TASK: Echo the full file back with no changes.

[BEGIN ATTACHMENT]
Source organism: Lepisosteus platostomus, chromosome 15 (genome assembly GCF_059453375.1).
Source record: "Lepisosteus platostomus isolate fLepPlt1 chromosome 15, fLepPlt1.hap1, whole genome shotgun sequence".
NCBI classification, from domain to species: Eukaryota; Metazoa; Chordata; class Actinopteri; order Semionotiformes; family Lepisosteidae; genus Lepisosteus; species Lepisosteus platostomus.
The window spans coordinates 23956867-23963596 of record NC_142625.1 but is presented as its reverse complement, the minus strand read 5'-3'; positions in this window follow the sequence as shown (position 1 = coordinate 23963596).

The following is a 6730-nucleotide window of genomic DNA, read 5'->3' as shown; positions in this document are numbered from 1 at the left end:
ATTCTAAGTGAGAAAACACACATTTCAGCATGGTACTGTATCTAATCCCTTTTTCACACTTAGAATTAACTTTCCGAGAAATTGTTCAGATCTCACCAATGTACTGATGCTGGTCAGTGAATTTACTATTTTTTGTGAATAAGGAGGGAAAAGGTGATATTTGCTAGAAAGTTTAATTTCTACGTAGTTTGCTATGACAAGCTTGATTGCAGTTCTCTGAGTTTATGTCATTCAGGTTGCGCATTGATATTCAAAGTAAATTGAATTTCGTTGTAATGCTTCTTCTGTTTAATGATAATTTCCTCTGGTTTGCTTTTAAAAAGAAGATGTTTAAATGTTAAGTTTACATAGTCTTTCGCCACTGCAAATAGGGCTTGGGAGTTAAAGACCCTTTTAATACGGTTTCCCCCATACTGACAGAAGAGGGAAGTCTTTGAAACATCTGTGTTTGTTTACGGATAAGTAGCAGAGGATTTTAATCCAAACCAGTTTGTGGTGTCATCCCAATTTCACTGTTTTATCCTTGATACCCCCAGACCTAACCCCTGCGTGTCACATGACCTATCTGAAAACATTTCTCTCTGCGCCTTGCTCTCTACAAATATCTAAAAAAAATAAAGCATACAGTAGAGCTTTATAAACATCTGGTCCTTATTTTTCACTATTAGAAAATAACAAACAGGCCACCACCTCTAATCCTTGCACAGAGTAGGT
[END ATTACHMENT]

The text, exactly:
Source organism: Lepisosteus platostomus, chromosome 15 (genome assembly GCF_059453375.1).
Source record: "Lepisosteus platostomus isolate fLepPlt1 chromosome 15, fLepPlt1.hap1, whole genome shotgun sequence".
NCBI classification, from domain to species: Eukaryota; Metazoa; Chordata; class Actinopteri; order Semionotiformes; family Lepisosteidae; genus Lepisosteus; species Lepisosteus platostomus.
The window spans coordinates 23956867-23963596 of record NC_142625.1 but is presented as its reverse complement, the minus strand read 5'-3'; positions in this window follow the sequence as shown (position 1 = coordinate 23963596).

The following is a 6730-nucleotide window of genomic DNA, read 5'->3' as shown; positions in this document are numbered from 1 at the left end:
ATTCTAAGTGAGAAAACACACATTTCAGCATGGTACTGTATCTAATCCCTTTTTCACACTTAGAATTAACTTTCCGAGAAATTGTTCAGATCTCACCAATGTACTGATGCTGGTCAGTGAATTTACTATTTTTTGTGAATAAGGAGGGAAAAGGTGATATTTGCTAGAAAGTTTAATTTCTACGTAGTTTGCTATGACAAGCTTGATTGCAGTTCTCTGAGTTTATGTCATTCAGGTTGCGCATTGATATTCAAAGTAAATTGAATTTCGTTGTAATGCTTCTTCTGTTTAATGATAATTTCCTCTGGTTTGCTTTTAAAAAGAAGATGTTTAAATGTTAAGTTTACATAGTCTTTCGCCACTGCAAATAGGGCTTGGGAGTTAAAGACCCTTTTAATACGGTTTCCCCCATACTGACAGAAGAGGGAAGTCTTTGAAACATCTGTGTTTGTTTACGGATAAGTAGCAGAGGATTTTAATCCAAACCAGTTTGTGGTGTCATCCCAATTTCACTGTTTTATCCTTGATACCCCCAGACCTAACCCCTGCGTGTCACATGACCTATCTGAAAACATTTCTCTCTGCGCCTTGCTCTCTACAAATATCTAAAAAAAATAAAGCATACAGTAGAGCTTTATAAACATCTGGTCCTTATTTTTCACTATTAGAAAATAACAAACAGGCCACCACCTCTAATCCTTGCACAGAGTAGGT